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Life After Cancer A Roadmap for Cancer Survivors

The Cancer Survivorship Care Plan Summary
Ernest H. Rosenbaum, MD

The possibility of late side effects from therapy or recurrent cancer, or a new cancer makes medical surveillance necessary for ten to twenty-plus years. An organized preventive medicine program is needed with screening and advice on ways to adopt healthier lifestyles for diet, exercise, emotional support, and treatment of comorbidities.

The oncologist and the medical team are the crucial elements in the shared care approach of the Survivorship Care Plan: they will inform your primary care provider and other specialists involved about your diagnosis, treatment, and recommended follow-up care. It is possible for you, the survivor, to better understand the lifelong scope of your condition and become a partner in your medical care.

Some of the essential elements of a post-therapy survivorship plan include:
- List of treating physicians and contact data
- A schedule for periodic doctor visits for frequent or routine check-ups
- Specific blood tests and diagnostic scans as needed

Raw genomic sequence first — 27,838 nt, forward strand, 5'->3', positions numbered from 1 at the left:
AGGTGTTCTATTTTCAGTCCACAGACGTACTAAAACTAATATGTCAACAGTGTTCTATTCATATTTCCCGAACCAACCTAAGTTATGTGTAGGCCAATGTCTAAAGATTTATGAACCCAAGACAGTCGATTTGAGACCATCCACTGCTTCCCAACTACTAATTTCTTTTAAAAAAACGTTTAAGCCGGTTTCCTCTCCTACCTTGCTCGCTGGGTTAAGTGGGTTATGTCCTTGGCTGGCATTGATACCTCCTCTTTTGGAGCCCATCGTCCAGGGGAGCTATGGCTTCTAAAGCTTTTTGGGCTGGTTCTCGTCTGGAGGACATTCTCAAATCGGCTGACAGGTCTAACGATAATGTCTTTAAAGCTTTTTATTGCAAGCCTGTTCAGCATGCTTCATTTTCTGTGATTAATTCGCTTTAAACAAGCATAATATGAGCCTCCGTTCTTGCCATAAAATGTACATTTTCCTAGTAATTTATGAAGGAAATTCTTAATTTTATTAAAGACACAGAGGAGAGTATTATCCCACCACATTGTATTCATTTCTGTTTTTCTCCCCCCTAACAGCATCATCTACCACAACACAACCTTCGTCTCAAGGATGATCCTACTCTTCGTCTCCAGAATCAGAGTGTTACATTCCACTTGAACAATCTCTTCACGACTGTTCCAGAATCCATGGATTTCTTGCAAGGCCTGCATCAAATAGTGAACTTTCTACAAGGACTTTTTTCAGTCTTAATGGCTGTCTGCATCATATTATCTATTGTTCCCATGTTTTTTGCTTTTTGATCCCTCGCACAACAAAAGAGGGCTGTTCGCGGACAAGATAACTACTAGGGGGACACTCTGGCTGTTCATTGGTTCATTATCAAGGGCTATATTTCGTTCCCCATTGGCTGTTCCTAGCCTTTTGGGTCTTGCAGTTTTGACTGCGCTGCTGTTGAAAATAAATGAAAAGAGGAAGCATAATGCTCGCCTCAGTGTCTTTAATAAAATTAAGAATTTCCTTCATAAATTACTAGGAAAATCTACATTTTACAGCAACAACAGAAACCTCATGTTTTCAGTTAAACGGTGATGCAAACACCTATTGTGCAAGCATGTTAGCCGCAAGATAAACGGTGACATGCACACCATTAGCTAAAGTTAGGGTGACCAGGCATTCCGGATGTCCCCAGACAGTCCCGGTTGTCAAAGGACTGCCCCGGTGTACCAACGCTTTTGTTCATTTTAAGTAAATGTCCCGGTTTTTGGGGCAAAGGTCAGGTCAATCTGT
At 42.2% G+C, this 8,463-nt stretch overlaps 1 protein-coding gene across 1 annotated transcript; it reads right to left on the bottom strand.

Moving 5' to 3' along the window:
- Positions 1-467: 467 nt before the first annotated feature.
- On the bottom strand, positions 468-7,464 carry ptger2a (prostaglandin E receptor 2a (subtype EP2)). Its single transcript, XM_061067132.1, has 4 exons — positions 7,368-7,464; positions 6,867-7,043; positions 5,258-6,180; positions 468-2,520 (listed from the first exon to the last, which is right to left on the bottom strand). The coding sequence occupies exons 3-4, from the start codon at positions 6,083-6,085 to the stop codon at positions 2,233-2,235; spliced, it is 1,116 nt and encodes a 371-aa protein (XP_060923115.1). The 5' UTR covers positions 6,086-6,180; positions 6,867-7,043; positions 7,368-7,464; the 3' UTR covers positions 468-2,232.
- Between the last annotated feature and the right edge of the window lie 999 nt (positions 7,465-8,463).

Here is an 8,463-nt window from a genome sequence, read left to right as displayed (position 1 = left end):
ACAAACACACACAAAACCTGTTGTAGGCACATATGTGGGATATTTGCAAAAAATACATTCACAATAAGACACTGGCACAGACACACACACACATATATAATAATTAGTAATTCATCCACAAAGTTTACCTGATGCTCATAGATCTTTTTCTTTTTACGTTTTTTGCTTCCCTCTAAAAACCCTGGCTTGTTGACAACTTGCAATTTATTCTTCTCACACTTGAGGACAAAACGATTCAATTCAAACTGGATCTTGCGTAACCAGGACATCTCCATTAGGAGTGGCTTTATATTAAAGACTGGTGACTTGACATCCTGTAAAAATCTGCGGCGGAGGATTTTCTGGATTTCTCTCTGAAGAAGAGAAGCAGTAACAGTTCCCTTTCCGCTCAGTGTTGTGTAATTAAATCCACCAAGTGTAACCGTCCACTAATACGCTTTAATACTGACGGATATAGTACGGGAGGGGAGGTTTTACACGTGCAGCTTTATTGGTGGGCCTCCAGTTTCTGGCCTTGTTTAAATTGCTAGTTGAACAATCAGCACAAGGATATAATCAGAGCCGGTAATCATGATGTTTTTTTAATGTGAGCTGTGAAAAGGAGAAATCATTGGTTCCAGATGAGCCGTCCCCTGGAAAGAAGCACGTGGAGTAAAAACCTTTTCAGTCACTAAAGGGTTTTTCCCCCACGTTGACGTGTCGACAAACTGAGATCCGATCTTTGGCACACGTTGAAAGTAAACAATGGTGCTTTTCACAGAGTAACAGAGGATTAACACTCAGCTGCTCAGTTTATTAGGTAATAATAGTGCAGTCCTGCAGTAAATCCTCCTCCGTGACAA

- Disease-specific follow-up screening guidelines
- Preventive medical programs
- Review of short- and long-term potential side effects and discussion of signs and symptoms of a possible cancer recurrence or a new cancer
- Recommendations for lifestyle changes that can be implemented to reduce the risk and severity of treatment side effects and comorbidities
- Assessment of the need for emotional or group therapy support for possible anxiety, fear, isolation and depression problems
- A list of community resources to aid in obtaining benefits, insurance, employment protection, and life support as needed
- Ongoing communications of new advances in medicine and current research which could be of aid in reducing the toxic side effects of both cancer and cancer therapy as needed

There is no one specific follow-up guideline schedule, as each cancer and patient are different and will require an individualized follow-up program depending on the type of cancer and stage, its risks, and its aggressiveness.

An Example of a Survivor's Follow-up Plan (Text version)
An Example of a Survivor's Follow-up Plan (PDF version)

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First appeared November 20, 2007; updated August 2, 2008